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Hansen's Hundred, No. 18: Fred A. Enke, Fred W. Enke a famous father-son combination
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NO. 18: FRED A. ENKE AND FRED W. ENKE

Hansen's Hundred, No. 18: Fred A. Enke, Fred W. Enke a famous father-son combination

University of Arizona basketball coach Fred A. Enke at Bear Down Gym, around 1960. Assistant Bruce Larson, who succeeded Enke, is at left.

For years, the most mispronounced word in Tucson sports has been Enke. It’s INK. It’s not INK-E.

Keep that in mind the next time you play the Fred Enke Golf Course, motor down Enke Drive to park your car at a UA basketball game, or stage a tailgate party under the ageless mesquite trees on Enke Plaza in front of McKale Center.

And remember this: The most famous father-son combination in Tucson sports history is often misidentified as Fred Enke Sr. and Fred Enke Jr.

Fred August Enke, who grew up in Minnesota and became Arizona’s basketball coach in 1925, was affectionately known as “Pappy” to his only child, Fred William Enke, who played on football, baseball and basketball state championship teams at Tucson High School and became an NFL quarterback for the Detroit Lions and Baltimore Colts.

Both were inducted into the UA Sports Hall of Fame’s inaugural class, 1976.

The Enkes are No. 18, a father-son selection, on our list of Tucson’s Top 100 Sports Figures of the last 100 years.

The genesis of their life in Tucson can be traced to the summer of 1924, when Notre Dame football coaching legend Knute Rockne worked with Pappy Enke at a coaching clinic in Culver, Indiana. Rockne was impressed. He was also aware that UA athletic director and football coach Pop McKale, a long-time acquaintance, was searching to hire a basketball coach.

Rockne wired McKale.

McKale wired Enke, who arranged to take a train to Tucson from his home in Louisville. Enke was Louisville’s football, basketball and baseball head coach from 1923 to 1925.

In the 1971 book “They Fought Like Wildcats” by former Star sports editor Abe Chanin, Enke remembered his job interview in Tucson as underwhelming.

Fred A. Enke, known as "Pappy," coached the Wildcats to their first NCAA Tournament in 1951.

“Viewing the campus was a shock,” he said. “They didn’t even have a gymnasium. McKale took me to Herring Hall, where the girls basketball team played in an old auditorium. But I wired my wife back in Louisville and told her, ‘We’re going to move to Tucson. They’re paying me $3,000.’”

Enke said that the UA’s limited facilities were better than those at Louisville, and that a new basketball arena — Bear Down Gym — was in the final planning stages.

At the time, Fred W. Enke was 8 months old. The Enke family drove to Tucson in a Model T, a journey that took 10 days.

“Pappy always talked about that long drive to Tucson,” Fred W. Enke told me in a 1999 interview. “We lived without air-conditioning for the first 20 years we lived in Tucson.”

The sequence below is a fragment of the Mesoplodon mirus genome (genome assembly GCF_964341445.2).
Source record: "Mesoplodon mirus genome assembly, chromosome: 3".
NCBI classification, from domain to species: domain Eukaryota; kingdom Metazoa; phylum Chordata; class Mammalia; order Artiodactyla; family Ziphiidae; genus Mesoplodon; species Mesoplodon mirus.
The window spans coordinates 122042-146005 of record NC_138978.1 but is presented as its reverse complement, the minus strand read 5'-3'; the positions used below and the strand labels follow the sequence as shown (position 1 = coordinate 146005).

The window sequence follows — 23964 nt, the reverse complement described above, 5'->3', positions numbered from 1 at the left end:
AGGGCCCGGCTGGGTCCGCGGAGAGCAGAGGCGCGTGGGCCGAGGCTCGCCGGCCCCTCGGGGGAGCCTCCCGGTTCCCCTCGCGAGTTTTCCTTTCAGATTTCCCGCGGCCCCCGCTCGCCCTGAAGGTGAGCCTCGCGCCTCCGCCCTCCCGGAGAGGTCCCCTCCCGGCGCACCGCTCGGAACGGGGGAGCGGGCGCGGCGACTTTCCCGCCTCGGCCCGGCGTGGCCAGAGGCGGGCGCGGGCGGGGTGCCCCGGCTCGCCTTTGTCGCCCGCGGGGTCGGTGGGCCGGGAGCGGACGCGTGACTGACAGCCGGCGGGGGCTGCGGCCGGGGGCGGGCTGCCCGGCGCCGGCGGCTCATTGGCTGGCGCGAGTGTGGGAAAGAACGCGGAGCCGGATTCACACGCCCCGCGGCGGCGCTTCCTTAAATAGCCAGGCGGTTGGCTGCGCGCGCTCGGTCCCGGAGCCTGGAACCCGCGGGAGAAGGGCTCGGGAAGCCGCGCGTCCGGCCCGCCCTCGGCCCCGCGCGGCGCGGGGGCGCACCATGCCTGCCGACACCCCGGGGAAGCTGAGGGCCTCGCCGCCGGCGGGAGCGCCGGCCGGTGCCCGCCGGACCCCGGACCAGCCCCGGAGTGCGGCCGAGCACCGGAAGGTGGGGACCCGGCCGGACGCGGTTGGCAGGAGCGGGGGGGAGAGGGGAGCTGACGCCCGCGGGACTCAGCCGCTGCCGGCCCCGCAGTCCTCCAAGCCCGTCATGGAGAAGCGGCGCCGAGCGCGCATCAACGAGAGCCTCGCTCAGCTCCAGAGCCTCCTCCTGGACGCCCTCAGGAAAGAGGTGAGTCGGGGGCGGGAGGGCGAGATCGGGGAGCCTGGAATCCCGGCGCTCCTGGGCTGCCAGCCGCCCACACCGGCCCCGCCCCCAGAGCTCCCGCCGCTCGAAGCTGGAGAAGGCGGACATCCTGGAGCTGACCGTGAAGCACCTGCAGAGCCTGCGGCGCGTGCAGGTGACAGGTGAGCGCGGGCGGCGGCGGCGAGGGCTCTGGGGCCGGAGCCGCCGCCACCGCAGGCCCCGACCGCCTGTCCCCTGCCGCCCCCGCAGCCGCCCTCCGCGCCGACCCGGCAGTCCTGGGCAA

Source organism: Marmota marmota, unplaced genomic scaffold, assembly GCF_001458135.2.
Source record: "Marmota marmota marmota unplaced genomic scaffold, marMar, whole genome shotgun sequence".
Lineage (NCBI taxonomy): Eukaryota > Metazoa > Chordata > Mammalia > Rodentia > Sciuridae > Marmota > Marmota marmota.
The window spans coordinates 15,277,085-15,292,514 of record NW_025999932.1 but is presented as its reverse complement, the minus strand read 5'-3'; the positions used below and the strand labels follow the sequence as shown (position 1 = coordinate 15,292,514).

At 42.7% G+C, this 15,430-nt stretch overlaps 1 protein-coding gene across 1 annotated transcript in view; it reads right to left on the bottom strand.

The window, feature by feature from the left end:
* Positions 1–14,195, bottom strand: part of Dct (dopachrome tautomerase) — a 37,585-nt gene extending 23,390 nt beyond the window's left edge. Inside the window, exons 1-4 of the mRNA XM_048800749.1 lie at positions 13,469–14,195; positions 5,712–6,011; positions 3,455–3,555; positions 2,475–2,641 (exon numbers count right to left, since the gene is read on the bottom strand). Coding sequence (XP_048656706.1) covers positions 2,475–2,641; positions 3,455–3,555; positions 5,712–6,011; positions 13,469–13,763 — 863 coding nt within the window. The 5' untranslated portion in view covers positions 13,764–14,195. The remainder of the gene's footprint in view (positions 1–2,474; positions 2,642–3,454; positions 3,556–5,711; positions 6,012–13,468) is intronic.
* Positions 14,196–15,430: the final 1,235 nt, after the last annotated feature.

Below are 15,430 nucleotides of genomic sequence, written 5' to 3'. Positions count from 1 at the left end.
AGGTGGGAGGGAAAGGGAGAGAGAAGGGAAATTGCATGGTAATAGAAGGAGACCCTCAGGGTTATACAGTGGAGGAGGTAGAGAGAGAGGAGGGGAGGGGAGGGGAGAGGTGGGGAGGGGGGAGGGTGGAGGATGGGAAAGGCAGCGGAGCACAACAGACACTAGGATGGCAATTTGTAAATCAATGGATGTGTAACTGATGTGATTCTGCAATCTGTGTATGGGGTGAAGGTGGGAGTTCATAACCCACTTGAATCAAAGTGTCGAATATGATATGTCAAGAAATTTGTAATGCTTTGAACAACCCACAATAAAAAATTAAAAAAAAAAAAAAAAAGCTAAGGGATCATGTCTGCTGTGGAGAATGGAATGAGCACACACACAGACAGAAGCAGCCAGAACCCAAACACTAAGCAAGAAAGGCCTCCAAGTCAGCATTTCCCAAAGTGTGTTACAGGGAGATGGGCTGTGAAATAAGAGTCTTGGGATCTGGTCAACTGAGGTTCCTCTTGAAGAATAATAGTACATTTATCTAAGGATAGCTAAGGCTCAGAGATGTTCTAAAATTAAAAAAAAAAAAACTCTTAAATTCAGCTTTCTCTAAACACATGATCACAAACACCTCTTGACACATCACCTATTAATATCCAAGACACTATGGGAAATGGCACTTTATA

Fred A. Enke coached Arizona’s basketball team for 31 years and was the first to coach the Wildcats, in any sport, to the Top 25. From 1945 to 1951, the Wildcats won six consecutive Border Conference championships and reached a level of prominence unheard of in Tucson sports, reaching the 1945 and 1950 NIT — then a more prestigious tournament than the NCAA.

In 1951, Arizona played in its first NCAA Tournament, a period in which Enke coached the Wildcats to 81 consecutive wins at Bear Down Gym.

Fred A. Enke had been a Big Ten football standout at Minnesota, but his son, Fred W., took it a step further. At Tucson High, Fred W. was the 1941 and 1942 all-state quarterback and the state’s Player of the Year. He was an All-State basketball player in 1943 and, combined, played on seven state title teams as a Badger.

Fred W. Enke was a star quarterback at the UA who played professionally for the Detroit Lions.

After three years as a Naval Aviator in World War II, Fred W. returned to his dad’s school, was a three-sport letterman and led the NCAA in total offense in 1948. With a year of eligibility remaining, he signed with the Detroit Lions for a $12,500 bonus. Enke was represented by his basketball teammate Mo Udall, who would run for president of the United States in 1976.

While he played seven years in the NFL, his father’s coaching career declined. Fred A. remained as the UA’s golf coach, a 32-year stint overall, and became chairman of the Tucson Greens Committee, all of which led to the city naming the new east-side golf facility Fred Enke Golf Course, in 1981.

Fred A. Enke died in 1985. He was 88.

Fred W. Enke became a successful businessman in his post-athletic days, developing a cotton farm in the Maricopa area that he sold to the UA Agricultural School for an estimated $5.5 million about 40 years ago.

A few years before Fred W. Enke died in 2014, I visited his house in Casa Grande. He walked slowly, limited by knee and hip replacements linked to his football career. But he seemed eager to show me what he called his “stuff room.”

Fred W. Enke was the 1941 and 1942 all-state quarterback and the state’s Player of the Year. He was an all-state basketball player in 1943 and played on seven state title teams.

It was a treasure of Tucson sports history, with memorabilia from the Enke’s long and successful sports careers. Jerseys from the 1930s. Helmets from the 1940s. Photographs. Trophies. It was a family sports Hall of Fame like few others.

“Pappy was so modest that he didn’t keep a lot of his stuff,” Fred W. Enke said. “So I helped put it together for us. I didn’t want people to forget what he accomplished.”

Contact sports columnist Greg Hansen at 520-573-4362 or ghansen@tucson.com. On Twitter: @ghansen711


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